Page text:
Facings or filler panels are also used at the top of the cabinets and at the sides to make up for any measurement shortages. These small details will make a big difference when you are using the kitchen every day; they are available for both flatpack and bespoke kitchens.
How high should you go?
To make the house accessible to all, you should aim to make your finished worktops 900mm high. For comparison, a standard dining table is 750mm high. Ideally have some sections of worktop height adjustable or use a combination of fixed height worktops between 760mm and 900mm high.
For universal access, wall units shouldn’t be placed higher than 450mm above worktop level. Consider too that pull out drawers are easier to use than, say, deep shelves under your worktops.
Cabinets that go all the way up the ceiling, framed with or without a bulkhead or moulding, help prevent dust build up and can be more visually appealing than locker-like arrangements (where there is a gap between the ceiling and the presses).
Universal Design also factors in the fact that many people can find blank elevations to cupboards confusing. The methodology therefore suggests a mix of open shelving and glass fronted units to act as a reminder of what’s inside and to allow easy checking of contents.
That said, there is a design trend for a clean contemporary look with sleek, uncluttered lines.
Drawers are most efficient at storing things you can access, especially if you kit them out with convenient wire baskets and inserts. Larger ones can take the weight of pots and pans. They come 600mm long to match standard appliance sizes but also 800mm for cutlery and pots and pans; depth is usually up to 500mm to fit in the standard 600mm carcase.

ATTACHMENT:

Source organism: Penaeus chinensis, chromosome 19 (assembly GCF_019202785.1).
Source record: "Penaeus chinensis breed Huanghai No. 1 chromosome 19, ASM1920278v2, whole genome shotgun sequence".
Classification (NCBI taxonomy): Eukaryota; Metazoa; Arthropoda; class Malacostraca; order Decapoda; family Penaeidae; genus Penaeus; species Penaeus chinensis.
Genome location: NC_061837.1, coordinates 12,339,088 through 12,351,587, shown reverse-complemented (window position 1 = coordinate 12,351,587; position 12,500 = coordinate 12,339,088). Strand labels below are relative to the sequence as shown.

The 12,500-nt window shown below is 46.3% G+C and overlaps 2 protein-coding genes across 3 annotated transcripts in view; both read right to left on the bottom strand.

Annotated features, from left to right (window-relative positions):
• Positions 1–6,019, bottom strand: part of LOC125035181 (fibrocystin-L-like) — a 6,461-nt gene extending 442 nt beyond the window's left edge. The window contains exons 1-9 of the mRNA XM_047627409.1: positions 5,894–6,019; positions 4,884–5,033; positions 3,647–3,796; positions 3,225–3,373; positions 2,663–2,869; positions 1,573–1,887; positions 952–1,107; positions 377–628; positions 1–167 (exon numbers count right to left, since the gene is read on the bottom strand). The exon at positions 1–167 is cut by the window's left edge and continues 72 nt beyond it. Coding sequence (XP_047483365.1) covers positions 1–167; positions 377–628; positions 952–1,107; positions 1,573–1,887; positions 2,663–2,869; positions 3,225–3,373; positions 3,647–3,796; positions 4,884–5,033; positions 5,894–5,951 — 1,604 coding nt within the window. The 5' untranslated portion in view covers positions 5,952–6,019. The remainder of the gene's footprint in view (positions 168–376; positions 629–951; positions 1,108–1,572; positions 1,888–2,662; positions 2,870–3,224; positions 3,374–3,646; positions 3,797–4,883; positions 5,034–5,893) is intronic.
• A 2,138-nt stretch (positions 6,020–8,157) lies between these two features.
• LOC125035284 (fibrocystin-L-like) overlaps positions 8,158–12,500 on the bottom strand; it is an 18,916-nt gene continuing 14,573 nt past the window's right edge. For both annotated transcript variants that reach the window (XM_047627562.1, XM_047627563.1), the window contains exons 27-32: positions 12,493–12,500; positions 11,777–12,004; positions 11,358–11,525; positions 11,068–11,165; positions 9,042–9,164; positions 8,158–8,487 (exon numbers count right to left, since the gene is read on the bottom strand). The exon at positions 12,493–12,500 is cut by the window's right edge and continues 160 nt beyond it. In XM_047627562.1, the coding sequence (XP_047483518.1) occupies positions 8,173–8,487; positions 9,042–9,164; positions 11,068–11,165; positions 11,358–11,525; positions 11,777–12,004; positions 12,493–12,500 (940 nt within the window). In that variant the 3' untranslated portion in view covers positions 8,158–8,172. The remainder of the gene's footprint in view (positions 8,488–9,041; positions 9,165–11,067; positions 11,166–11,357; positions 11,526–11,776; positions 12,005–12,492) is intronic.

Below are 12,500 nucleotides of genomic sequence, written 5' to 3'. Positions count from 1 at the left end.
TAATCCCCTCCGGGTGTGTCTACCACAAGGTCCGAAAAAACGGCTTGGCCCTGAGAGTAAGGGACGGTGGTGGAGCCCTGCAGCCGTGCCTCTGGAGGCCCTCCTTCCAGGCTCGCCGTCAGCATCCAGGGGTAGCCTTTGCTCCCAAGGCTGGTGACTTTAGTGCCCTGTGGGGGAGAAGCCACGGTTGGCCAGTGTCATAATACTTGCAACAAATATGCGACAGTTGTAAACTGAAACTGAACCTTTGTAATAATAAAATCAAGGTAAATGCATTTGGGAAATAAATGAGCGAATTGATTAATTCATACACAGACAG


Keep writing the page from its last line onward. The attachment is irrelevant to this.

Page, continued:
Note that if you have large drawers in a small space, and someone is standing in front of them, they will have to move for the drawers to open.
Internal fittings in drawers, but also cupboards, make for a super organised space. Your options include plate racks, peg boards, pull out spice racks, individual cutlery holders and saucepan dividers. A 500mm wide press can hold a full pull out bin system.
These add to the cost but are likely to be worth the investment to help keep everything in its place.
Pantries and cupboards
For some chefs a pantry is also a must have, with all items on view in a walk-in area, but for others kitchen cabinets provide sufficient food storage.
And so a large food cupboard and a large crockery cupboard can be a good place to start in tandem with convenient storage solutions, such as pull out racks and shelves.
But remember that if the pull out larder presses are too tall, the units can be heavy to open and difficult to access. Always check the mechanisms before buying.
It can be a good idea to combine a couple of systems in a double tall larder press, creating a complete centralised storage solution. You could take this a step further by incorporating back lighting, so that the back panel illuminates on opening.
Don’t forget to look beyond everyday items and think of where you are going to house glassware, saucepans, large bowls and platters. Everything needs a place. Would you prefer to shut these away or do you have a beloved collection that might merit glass display doors – with lighting? All options are open.
In kitchens where corner units are required there are no perfect solutions: if left as shelving these can be tricky to get into and may result in lots of items stored at the back which may never see the light of day.
On the other hand, pull out shelves and carousels might be cumbersome and expensive. A diagonal corner unit (shelving with triangle at the back blocked off) might be the best compromise in such circumstances.
Magic corners incorporate two tiers of shelving, at front and back. The front set is attached to the door. As you open the door, the front row pulls out and the back row pulls forward, providing access to all four shelves.
Carousels feature two levels that spin around a centre bar. A Le Mans carousel has two kidney shaped tiers that manoeuvre out individually; these don’t tend to have the same storage capacity due to their shape.